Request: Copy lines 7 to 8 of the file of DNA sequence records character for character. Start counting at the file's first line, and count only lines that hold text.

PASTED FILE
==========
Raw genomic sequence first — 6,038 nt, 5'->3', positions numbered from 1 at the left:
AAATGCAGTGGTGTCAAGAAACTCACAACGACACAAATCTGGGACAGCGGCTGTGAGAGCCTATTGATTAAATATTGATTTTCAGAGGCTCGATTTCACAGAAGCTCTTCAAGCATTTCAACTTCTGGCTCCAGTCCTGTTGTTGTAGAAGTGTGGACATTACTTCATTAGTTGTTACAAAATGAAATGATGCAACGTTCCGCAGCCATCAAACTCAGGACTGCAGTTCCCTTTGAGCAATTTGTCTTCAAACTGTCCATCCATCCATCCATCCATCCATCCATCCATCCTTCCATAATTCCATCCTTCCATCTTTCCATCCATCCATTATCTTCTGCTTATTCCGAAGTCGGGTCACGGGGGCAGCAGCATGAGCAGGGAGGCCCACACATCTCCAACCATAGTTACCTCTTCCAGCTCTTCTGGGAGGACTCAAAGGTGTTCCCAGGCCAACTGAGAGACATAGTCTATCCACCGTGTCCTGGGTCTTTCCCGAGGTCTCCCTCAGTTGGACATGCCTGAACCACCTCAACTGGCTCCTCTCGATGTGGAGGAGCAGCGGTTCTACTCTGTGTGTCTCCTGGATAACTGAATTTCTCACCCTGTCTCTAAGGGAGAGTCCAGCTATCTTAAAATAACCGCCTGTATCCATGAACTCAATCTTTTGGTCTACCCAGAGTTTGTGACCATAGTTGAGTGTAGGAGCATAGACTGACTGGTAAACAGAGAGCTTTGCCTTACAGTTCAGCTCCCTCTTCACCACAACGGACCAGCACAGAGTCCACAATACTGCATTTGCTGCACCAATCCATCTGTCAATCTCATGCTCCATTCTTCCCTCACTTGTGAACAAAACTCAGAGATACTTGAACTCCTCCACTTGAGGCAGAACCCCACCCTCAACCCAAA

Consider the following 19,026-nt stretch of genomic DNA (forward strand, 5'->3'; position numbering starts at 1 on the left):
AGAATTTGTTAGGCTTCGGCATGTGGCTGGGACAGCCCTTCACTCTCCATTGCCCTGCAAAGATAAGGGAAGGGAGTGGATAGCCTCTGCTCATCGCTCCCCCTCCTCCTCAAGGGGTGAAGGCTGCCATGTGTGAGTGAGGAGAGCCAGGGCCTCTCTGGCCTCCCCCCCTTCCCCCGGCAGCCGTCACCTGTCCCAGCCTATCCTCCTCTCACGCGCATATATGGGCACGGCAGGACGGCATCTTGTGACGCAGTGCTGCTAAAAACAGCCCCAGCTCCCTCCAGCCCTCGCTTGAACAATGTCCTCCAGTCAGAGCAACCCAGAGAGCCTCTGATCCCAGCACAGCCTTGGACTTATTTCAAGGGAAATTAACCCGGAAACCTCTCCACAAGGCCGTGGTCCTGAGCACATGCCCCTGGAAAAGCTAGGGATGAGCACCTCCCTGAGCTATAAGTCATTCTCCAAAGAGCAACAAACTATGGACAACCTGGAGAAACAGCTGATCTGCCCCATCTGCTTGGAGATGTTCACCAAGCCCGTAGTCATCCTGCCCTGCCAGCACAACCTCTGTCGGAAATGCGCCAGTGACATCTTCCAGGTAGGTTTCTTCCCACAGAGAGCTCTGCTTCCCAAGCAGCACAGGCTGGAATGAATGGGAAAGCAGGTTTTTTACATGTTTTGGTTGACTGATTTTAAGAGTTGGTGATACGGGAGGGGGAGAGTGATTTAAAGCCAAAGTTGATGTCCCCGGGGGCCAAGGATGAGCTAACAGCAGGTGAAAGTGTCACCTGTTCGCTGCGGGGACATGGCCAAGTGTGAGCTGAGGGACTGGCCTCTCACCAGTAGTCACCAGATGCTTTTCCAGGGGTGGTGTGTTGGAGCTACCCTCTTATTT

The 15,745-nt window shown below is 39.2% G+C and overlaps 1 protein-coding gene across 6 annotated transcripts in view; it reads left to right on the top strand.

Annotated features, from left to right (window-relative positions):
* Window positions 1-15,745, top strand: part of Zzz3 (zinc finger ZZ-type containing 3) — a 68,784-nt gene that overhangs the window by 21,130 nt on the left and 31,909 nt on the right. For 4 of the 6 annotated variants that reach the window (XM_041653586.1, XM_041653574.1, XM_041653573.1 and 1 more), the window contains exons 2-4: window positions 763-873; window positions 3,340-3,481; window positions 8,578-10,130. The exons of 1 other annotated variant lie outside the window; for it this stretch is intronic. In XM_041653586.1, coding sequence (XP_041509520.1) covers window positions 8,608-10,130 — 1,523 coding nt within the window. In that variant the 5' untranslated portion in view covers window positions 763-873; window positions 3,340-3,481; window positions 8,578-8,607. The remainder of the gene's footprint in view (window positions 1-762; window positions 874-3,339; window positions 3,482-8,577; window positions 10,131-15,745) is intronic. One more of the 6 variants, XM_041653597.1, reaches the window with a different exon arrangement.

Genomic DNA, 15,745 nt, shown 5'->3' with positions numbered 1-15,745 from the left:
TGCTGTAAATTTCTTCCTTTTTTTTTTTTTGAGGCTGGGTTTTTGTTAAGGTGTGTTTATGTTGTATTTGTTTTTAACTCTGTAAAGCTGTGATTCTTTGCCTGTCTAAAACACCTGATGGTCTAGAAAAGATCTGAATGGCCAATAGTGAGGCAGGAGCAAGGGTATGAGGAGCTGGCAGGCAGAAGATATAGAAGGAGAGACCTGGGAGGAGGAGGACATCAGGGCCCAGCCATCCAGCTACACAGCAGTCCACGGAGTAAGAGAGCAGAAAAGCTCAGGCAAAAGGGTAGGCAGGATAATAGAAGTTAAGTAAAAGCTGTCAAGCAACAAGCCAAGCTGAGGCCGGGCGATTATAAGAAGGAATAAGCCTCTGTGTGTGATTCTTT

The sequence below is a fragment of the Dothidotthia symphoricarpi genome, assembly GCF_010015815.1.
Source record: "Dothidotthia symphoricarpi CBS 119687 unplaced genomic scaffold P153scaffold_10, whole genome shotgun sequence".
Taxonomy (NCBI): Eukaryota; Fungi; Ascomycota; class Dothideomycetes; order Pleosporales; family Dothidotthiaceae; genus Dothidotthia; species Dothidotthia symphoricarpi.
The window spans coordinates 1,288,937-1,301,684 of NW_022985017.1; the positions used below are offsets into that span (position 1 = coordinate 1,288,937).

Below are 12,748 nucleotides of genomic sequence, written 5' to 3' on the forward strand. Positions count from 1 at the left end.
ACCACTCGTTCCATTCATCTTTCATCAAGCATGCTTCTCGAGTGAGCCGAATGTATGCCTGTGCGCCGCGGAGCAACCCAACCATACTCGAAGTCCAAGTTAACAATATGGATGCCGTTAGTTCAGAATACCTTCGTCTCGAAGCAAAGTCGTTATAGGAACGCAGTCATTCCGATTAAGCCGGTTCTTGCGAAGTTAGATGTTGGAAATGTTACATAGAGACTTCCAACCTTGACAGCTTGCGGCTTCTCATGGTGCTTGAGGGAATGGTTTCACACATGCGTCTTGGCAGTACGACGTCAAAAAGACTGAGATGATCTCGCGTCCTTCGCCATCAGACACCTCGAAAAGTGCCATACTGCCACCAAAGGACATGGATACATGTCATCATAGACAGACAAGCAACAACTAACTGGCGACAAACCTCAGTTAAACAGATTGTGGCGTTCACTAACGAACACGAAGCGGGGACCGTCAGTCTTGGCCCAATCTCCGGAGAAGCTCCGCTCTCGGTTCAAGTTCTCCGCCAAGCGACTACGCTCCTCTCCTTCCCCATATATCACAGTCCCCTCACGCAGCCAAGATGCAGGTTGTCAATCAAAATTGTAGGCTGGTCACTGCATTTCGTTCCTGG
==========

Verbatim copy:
* Window positions 1-15,745, top strand: part of Zzz3 (zinc finger ZZ-type containing 3) — a 68,784-nt gene that overhangs the window by 21,130 nt on the left and 31,909 nt on the right. For 4 of the 6 annotated variants that reach the window (XM_041653586.1, XM_041653574.1, XM_041653573.1 and 1 more), the window contains exons 2-4: window positions 763-873; window positions 3,340-3,481; window positions 8,578-10,130. The exons of 1 other annotated variant lie outside the window; for it this stretch is intronic. In XM_041653586.1, coding sequence (XP_041509520.1) covers window positions 8,608-10,130 — 1,523 coding nt within the window. In that variant the 5' untranslated portion in view covers window positions 763-873; window positions 3,340-3,481; window positions 8,578-8,607. The remainder of the gene's footprint in view (window positions 1-762; window positions 874-3,339; window positions 3,482-8,577; window positions 10,131-15,745) is intronic. One more of the 6 variants, XM_041653597.1, reaches the window with a different exon arrangement.

Genomic DNA, 15,745 nt, shown 5'->3' with positions numbered 1-15,745 from the left: